This is the third in a series of views on the establishment of the Western Cape’s recently-announced Economic Development Partnership.
The EDP will be a success because there is a need for it. After 18 years of getting to grips with a new democratic governance model for the country, provinces and local government we have a much better understanding of what is required to get the economy to grow at an accelerated pace. Most of the diagnostic work and experience tell a similar story – we cannot break out of the constraints of slow unequal growth without tackling the soft issues as well as creating investment opportunities.
By soft issues I mean the quality of relationships, network, leadership and the role of identity. The level of social capital and social capital formation often is an indicator of a society’s ability to get things done.
The parts of those issues that the EDP will tackle are to build partnerships for economic cohesion in order to achieve accelerated growth. Such cohesion requires leadership and consensus amongst economic development agencies, stakeholders, government,business and labour – the essence of a partnership.
The EDP then has a very important role to play as a catalyst, a role which currently is vacant.
To be successful the EDP needs to establish a track record of credibility that it is not an agency for any particular stakeholder or political agenda. Its independence must not be contested and it has to remain secular in securing its victories.
Success breeds success. The EDP cannot yet claim a track record and the biggest challenge is for it to build that track record through innovation – by doing what has not been done before. To do this it must speak with its own voice.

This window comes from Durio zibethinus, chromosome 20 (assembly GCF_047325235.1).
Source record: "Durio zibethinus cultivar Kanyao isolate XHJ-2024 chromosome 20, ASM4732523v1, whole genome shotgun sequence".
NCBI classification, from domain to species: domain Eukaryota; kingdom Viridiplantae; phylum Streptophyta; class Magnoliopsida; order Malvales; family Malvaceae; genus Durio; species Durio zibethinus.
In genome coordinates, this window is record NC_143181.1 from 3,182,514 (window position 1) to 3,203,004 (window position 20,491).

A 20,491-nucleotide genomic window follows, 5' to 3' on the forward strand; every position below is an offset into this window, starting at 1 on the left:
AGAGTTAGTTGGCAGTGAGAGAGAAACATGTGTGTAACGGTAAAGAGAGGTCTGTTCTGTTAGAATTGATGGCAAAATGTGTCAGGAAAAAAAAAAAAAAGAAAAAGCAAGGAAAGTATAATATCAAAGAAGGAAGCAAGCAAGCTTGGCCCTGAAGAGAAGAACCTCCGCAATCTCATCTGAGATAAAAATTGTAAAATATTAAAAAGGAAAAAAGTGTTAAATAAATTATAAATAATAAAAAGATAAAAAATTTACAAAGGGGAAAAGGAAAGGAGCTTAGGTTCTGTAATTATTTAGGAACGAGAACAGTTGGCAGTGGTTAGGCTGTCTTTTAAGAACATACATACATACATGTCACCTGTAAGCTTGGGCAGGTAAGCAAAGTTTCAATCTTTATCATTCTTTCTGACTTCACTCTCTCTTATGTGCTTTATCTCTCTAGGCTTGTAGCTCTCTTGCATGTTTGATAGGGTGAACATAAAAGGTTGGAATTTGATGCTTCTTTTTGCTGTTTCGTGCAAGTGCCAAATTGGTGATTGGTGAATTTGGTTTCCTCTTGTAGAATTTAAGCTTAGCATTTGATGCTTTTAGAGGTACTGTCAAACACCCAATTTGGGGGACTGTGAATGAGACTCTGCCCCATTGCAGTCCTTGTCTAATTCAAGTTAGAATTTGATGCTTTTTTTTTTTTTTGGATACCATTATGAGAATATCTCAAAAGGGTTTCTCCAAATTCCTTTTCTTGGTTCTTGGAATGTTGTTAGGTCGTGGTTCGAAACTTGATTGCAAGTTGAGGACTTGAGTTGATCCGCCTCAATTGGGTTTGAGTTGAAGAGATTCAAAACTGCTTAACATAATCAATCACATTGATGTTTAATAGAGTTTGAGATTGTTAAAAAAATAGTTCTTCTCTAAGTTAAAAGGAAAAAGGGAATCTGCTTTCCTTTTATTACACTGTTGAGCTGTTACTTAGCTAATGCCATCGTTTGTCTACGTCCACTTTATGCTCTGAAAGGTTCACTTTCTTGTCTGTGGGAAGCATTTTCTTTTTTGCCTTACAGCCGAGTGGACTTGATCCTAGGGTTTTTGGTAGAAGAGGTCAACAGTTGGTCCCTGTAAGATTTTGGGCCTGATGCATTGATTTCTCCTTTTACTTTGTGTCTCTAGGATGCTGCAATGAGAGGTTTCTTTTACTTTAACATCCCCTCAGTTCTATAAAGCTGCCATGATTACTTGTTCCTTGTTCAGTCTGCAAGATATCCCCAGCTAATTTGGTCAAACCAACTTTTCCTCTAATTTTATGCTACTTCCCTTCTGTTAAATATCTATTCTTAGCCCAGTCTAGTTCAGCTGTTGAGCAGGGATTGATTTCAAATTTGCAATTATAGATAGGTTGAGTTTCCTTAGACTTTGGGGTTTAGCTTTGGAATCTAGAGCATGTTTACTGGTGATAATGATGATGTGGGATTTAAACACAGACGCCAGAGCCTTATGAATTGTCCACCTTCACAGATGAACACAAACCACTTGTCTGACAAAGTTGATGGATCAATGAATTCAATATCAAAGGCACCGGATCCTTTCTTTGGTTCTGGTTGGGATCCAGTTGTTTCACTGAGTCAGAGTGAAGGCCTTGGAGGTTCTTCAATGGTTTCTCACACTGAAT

It is not axiomatic that complex problems must have complex solutions. Likewise the prospect of the EDP being able to play a catalyst role and bring about greater economic development cohesion to the Western Cape isgood because the Western Cape is more socially fractured than most provinces. The Western Cape has not been politically stable, has serious identity issues and is less capable of mobilising social capital.
The Western Cape lacks the space for common purpose to be pursued for the interests of inclusive growth. The EDP can create that space without it being a negotiating forum.
Will the EDP be just an alignment of interests, or will it achieve much more? I find that the analogy with a positive catalyst to be the most useful way to think about it. A positive catalyst speeds up a chemical reaction without being consumed by it. So too the EDP can act as a catalyst for economic growth without becoming an apex body (an association of associations).
The big question for many will be “What’s in it for me?” My approach to that is “opportunity”.
The EDP will unlock opportunities which previously were not available/accessible and members have a duty to ensure that they are optimally positioned realise those opportunities. The flip side is: “What is the opportunity cost in not joining the EDP (on the assumption that it is effective?”
My personal hope is that it is so successful, that it becomes widely emulated.
By Ashoek Adhikari
Ashoek Adhikari is the General Counsel at Media24. He is an attorney by profession and after practising law he moved into the public sector, where he held various positions in the provincial administration of the Western Cape in the portfolios of environmental and cultural affairs, social services and poverty alleviation, housing and local government. Before moving to Media24 he was the chief operating officer in the Office of the Premier.
He was active in the governance of the attorney’s profession and served as a councillor of the Cape Law Society from 1998 and as vice-president from 2001 to 2004, during this time he chaired the Law Society of South Africa’s transformation committee and served on the steering committee of the Minister of Justice to draft the transformation charter for the attorney’s profession. He is currently the chairperson of the audit and risk committee of the Attorneys Fidelity Fund, Deputy Chairperson of the Isandla Institute and a director of Welkom Yizani.